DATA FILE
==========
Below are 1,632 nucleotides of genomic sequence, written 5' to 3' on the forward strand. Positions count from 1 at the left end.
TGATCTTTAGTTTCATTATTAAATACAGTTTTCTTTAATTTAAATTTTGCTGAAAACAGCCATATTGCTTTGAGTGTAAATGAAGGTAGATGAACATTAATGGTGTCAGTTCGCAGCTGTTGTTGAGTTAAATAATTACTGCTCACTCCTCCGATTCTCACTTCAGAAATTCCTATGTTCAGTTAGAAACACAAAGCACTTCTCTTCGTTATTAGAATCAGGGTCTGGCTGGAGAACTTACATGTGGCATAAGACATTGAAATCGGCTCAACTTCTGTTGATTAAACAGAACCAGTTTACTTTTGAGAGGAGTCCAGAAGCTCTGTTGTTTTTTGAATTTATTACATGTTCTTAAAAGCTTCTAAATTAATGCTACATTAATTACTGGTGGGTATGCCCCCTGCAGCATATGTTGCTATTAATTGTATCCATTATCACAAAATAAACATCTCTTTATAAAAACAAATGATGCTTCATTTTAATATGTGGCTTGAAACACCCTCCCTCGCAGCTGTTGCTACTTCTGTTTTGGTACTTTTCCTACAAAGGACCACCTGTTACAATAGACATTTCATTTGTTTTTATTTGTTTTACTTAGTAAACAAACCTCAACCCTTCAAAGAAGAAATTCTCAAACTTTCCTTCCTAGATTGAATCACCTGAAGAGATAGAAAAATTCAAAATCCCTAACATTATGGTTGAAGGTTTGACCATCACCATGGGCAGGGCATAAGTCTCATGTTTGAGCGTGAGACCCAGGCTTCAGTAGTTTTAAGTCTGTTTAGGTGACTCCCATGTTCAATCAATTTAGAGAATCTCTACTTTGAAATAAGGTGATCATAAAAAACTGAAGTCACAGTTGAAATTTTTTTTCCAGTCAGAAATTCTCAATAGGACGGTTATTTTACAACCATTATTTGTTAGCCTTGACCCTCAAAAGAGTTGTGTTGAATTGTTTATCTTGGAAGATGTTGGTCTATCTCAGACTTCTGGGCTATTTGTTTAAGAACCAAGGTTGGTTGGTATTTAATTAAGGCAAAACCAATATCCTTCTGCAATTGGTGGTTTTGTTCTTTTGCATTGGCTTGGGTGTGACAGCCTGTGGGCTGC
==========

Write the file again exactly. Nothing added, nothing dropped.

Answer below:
Below are 1,632 nucleotides of genomic sequence, written 5' to 3' on the forward strand. Positions count from 1 at the left end.
TGATCTTTAGTTTCATTATTAAATACAGTTTTCTTTAATTTAAATTTTGCTGAAAACAGCCATATTGCTTTGAGTGTAAATGAAGGTAGATGAACATTAATGGTGTCAGTTCGCAGCTGTTGTTGAGTTAAATAATTACTGCTCACTCCTCCGATTCTCACTTCAGAAATTCCTATGTTCAGTTAGAAACACAAAGCACTTCTCTTCGTTATTAGAATCAGGGTCTGGCTGGAGAACTTACATGTGGCATAAGACATTGAAATCGGCTCAACTTCTGTTGATTAAACAGAACCAGTTTACTTTTGAGAGGAGTCCAGAAGCTCTGTTGTTTTTTGAATTTATTACATGTTCTTAAAAGCTTCTAAATTAATGCTACATTAATTACTGGTGGGTATGCCCCCTGCAGCATATGTTGCTATTAATTGTATCCATTATCACAAAATAAACATCTCTTTATAAAAACAAATGATGCTTCATTTTAATATGTGGCTTGAAACACCCTCCCTCGCAGCTGTTGCTACTTCTGTTTTGGTACTTTTCCTACAAAGGACCACCTGTTACAATAGACATTTCATTTGTTTTTATTTGTTTTACTTAGTAAACAAACCTCAACCCTTCAAAGAAGAAATTCTCAAACTTTCCTTCCTAGATTGAATCACCTGAAGAGATAGAAAAATTCAAAATCCCTAACATTATGGTTGAAGGTTTGACCATCACCATGGGCAGGGCATAAGTCTCATGTTTGAGCGTGAGACCCAGGCTTCAGTAGTTTTAAGTCTGTTTAGGTGACTCCCATGTTCAATCAATTTAGAGAATCTCTACTTTGAAATAAGGTGATCATAAAAAACTGAAGTCACAGTTGAAATTTTTTTTCCAGTCAGAAATTCTCAATAGGACGGTTATTTTACAACCATTATTTGTTAGCCTTGACCCTCAAAAGAGTTGTGTTGAATTGTTTATCTTGGAAGATGTTGGTCTATCTCAGACTTCTGGGCTATTTGTTTAAGAACCAAGGTTGGTTGGTATTTAATTAAGGCAAAACCAATATCCTTCTGCAATTGGTGGTTTTGTTCTTTTGCATTGGCTTGGGTGTGACAGCCTGTGGGCTGC